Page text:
Published September 19, 2011
The head of the World Bank on Monday said a drop in investor confidence was already feeding through to developing nations from a growing debt crisis in advanced economies and urged "cooperative action".
World Bank President Robert Zoellick said stock markets in developing countries have been hit hard and capital flows have declined sharply since August when the euro zone's debt crisis intensified.
"So far foreign direct investment to developing countries has held up, which is good, but we need a close watch," Zoellick told reporters ahead of meetings of global finance leaders in Washington this week.
"A new and larger risk looms. The drop in markets and confidence could prompt slippage in developing countries' investment and a pull-back by their consumers too."
He said poorer countries had less fiscal space compared to 2008 to counter an economic downturn and some were "walking a monetary policy tightrope" trying to balance inflation pressures and effects of the euro zone crisis.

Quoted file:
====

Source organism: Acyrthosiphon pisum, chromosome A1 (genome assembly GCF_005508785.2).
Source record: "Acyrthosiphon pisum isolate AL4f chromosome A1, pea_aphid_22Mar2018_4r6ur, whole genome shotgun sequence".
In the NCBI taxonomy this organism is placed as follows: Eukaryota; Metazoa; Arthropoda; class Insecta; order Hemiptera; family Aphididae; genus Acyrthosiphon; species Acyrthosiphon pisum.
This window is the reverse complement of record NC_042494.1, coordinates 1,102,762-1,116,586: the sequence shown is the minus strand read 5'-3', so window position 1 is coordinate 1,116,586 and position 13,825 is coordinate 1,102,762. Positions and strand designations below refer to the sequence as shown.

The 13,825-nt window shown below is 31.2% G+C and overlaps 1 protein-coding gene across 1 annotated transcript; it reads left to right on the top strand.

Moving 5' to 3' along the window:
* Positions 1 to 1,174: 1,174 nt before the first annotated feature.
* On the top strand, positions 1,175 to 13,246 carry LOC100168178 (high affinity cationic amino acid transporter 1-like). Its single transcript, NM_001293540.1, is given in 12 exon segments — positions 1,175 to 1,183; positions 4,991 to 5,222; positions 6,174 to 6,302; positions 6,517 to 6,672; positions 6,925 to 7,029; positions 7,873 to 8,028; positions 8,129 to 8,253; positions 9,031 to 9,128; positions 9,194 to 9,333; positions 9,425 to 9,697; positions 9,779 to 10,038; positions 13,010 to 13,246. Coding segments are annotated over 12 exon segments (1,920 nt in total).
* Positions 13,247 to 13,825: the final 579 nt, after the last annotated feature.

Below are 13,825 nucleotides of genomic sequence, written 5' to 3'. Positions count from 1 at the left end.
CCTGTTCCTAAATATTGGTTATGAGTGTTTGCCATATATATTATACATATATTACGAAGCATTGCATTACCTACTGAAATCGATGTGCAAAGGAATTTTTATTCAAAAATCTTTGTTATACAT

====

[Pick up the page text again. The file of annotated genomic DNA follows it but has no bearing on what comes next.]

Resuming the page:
Developing nations and emerging markets have been engines of global growth since the devastating 2007-2009 financial crisis. Any slowdown in developing economy growth could be a further setback to an already fragile global recovery.
Zoellick warned that increasing economic pressures could lead to a rise of trade protectionism pressures.
The euro zone debt crisis is now dominating the thoughts of policymakers worldwide with the United States, in particular, pushing for more dramatic action from Europe's leaders. Questions about European officials' ability to come up with a convincing solution for tackling a sovereign debt crisis has rattled confidence and roiled financial markets.
"The world is watching and waiting for Europe, Japan and the United States to address their hard problems," Zoellick said. "Some developed country officials have sounded like their woes are just their business. Not so."
Finance ministers and central bankers from the Group of 20 leading nations meet on Thursday in Washington to discuss global economic developments, followed by meetings of the International Monetary Fund and World Bank that extend into the weekend.
(Editing by James Dalgleish)